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This multiauthor work, derived from a symposium held in April 2001, summarises our current knowledge of the genetics of exocrine pancreatic disease. As is usual with such publications, the individual chapters have been written as free standing presentations which results in a degree of repetition. The editors have grouped the chapters into sections; a “consensus conference” dealing with ethical issues and with guidelines for prevention, screening, and treatment is followed by sections on hereditary pancreatitis (HP), pancreatic cancer, and cystic fibrosis. Finally, there is a conference report and a monograph celebrating the work of Henry Lynch of the eponymous cancer syndromes.
The first section will be of the most practical interest to general gastroenterologists. Gastrointestinal physicians and surgeons should already be aware of the ethics of screening from more common conditions such as colon cancer. A brief overview of these issues is followed by clear advice on whom to test, appropriate pre-test information, post-test information, and acting on the results. The algorithm looks forbidding but is straightforward and logical. Both service and research testing are covered. Screening for cancer in HP is a more difficult issue. The advice that patients over 40 years should have annual screening at a specialist centre however may build a knowledge base for future patients but will not necessarily help our current population.
The HP section suffers from its symposium origins. In the six years since David Whitcombe and his colleagues identified a mutation of the PRSS1 (cationic trypsinogen) gene in a kindred with HP, a new understanding of the relationship between the three entities of acute and chronic pancreatitis and pancreatic cancer has developed. It is a pity that the format of this book has not allowed this to be made explicit. It starts well with a two page overview neatly logging the known PRSS1 and SPINK mutations. Unfortunately, the chapters dealing with the mechanisms by which these mutations might translate into clinical disease, which logically should follow, are instead towards the end of the section (although an earlier chapter on gene mutations in children does cover some of this ground). The general reader might well find the intervening chapters on national experiences superfluous. The review of inborn errors of metabolism is useful but surely belongs at the end of the section rather than in the middle.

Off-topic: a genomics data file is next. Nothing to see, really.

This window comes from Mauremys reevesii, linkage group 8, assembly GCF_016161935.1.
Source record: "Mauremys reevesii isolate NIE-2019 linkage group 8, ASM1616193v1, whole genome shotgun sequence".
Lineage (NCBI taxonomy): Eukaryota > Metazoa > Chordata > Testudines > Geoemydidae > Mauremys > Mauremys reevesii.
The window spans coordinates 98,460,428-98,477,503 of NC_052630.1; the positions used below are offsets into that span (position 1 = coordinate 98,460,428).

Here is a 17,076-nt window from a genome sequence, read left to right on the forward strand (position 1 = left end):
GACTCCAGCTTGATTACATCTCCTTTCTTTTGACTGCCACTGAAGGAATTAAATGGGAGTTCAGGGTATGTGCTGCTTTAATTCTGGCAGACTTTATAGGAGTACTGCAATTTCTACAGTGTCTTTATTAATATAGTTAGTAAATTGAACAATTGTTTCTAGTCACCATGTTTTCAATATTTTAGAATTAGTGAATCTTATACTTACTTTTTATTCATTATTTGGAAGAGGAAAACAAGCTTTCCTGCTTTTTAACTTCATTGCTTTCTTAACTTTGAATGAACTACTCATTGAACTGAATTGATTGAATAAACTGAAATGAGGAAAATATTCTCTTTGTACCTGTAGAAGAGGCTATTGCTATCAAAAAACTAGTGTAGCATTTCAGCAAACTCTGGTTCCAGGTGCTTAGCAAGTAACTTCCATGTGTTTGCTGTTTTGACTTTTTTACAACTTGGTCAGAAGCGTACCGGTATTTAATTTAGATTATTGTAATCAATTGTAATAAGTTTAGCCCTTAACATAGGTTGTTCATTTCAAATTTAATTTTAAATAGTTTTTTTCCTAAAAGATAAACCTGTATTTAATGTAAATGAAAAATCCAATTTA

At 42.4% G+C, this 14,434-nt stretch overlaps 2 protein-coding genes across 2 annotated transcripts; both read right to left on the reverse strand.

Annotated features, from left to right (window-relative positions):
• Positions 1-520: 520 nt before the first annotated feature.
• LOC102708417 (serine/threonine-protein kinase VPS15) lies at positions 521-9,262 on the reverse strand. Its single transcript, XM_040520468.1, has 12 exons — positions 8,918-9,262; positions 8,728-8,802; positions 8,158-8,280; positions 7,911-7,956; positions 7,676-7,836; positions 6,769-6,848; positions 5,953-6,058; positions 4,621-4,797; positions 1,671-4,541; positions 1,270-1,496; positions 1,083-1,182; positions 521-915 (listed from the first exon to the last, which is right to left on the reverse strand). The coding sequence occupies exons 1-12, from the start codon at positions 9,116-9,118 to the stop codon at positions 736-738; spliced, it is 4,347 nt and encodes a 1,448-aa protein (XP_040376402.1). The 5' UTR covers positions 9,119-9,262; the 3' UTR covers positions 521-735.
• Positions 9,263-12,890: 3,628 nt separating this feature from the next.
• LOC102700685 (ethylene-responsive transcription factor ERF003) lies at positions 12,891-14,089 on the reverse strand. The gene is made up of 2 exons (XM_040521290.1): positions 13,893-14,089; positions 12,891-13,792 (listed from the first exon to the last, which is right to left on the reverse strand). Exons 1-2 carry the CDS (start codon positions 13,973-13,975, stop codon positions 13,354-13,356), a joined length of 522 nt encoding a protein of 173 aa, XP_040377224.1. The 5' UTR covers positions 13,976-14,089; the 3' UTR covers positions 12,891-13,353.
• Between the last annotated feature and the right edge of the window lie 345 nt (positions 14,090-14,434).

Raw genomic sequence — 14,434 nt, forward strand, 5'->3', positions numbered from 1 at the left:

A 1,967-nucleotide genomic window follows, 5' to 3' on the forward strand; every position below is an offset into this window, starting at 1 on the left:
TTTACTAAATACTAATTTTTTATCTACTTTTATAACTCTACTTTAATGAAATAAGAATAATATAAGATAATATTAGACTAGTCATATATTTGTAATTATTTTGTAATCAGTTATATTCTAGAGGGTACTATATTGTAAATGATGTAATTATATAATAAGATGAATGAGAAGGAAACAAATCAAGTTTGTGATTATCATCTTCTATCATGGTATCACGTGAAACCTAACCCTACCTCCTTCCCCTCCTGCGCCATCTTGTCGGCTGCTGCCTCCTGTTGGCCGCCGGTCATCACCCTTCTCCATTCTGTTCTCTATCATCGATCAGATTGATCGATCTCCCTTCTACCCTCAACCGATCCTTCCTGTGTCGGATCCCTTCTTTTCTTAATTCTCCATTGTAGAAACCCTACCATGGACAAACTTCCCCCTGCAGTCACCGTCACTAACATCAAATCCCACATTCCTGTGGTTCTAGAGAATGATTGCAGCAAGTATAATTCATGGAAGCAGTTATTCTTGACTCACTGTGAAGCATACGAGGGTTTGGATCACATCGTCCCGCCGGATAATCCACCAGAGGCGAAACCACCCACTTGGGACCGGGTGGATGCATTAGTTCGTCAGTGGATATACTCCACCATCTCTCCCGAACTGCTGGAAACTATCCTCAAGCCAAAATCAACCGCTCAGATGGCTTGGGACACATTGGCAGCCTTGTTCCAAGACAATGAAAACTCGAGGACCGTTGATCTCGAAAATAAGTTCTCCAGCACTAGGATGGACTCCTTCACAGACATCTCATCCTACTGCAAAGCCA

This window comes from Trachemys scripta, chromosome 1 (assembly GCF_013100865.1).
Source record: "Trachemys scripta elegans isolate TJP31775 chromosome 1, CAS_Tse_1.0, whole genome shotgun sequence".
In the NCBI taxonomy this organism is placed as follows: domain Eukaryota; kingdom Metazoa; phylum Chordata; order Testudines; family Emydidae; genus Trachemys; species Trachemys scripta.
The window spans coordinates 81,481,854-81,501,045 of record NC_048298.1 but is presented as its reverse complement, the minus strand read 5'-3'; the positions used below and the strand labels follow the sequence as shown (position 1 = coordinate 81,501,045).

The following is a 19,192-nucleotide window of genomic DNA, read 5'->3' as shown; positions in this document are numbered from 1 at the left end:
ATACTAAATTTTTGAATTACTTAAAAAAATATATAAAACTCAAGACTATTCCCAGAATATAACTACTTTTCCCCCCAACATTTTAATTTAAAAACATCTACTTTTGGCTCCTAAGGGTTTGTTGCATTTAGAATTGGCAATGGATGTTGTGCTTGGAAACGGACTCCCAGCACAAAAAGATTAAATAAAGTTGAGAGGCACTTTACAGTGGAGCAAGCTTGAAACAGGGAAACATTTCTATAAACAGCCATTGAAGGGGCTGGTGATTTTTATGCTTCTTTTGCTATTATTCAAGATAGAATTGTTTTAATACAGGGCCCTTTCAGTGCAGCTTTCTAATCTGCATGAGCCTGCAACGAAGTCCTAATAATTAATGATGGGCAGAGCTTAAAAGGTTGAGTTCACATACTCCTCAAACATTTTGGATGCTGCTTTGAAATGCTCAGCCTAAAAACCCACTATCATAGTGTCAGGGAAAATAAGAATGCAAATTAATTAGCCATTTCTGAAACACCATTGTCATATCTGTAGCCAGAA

The pancreatic cancer section is better organised and provides a comprehensive review of the contribution of genes to disease. In contrast with HP, there are no defined single gene mutations identified for pancreatic cancer. Families with two or more affected members have been reported: whether this simply represents random clustering is discussed. The risk of pancreatic cancer in accepted cancer syndromes such as FAMM, Lynch syndrome II, BRCA2 mutation, and Peutz-Jehgers syndrome is also considered. The chapters on surveillance and molecular diagnosis will be of particular interest as they offer the first glimpse of hope for early detection and treatment. Non-pancreatologists may not be aware that premalignant ductal lesions termed PanINs have now been described and classified. Ways in which this discovery and molecular markers such as K-ras mutations may be exploited in screening strategies are reviewed, as are the practical difficulties of assessing the pancreas even with the benefit of EUS and CT. Ultimately however, all strategies being considered or tried will lead to a prophylactic pancreatectomy: the practicalities of the timing and extent of pancreatectomy are covered in the final chapter.
The final section covering cystic fibrosis and the Shwachman-Diamond syndrome is limited in its scope and appears to reflect one centre’s interests and research.
Currently, pancreatic disease is either self limiting or incurable. Effective treatments for pancreatitis and pancreatic cancer will come from molecular and genetic research of the type described here. The presentation of this book is not perfect but the information it contains should be available to anyone dealing with pancreatic disease. Ask your library to buy it.
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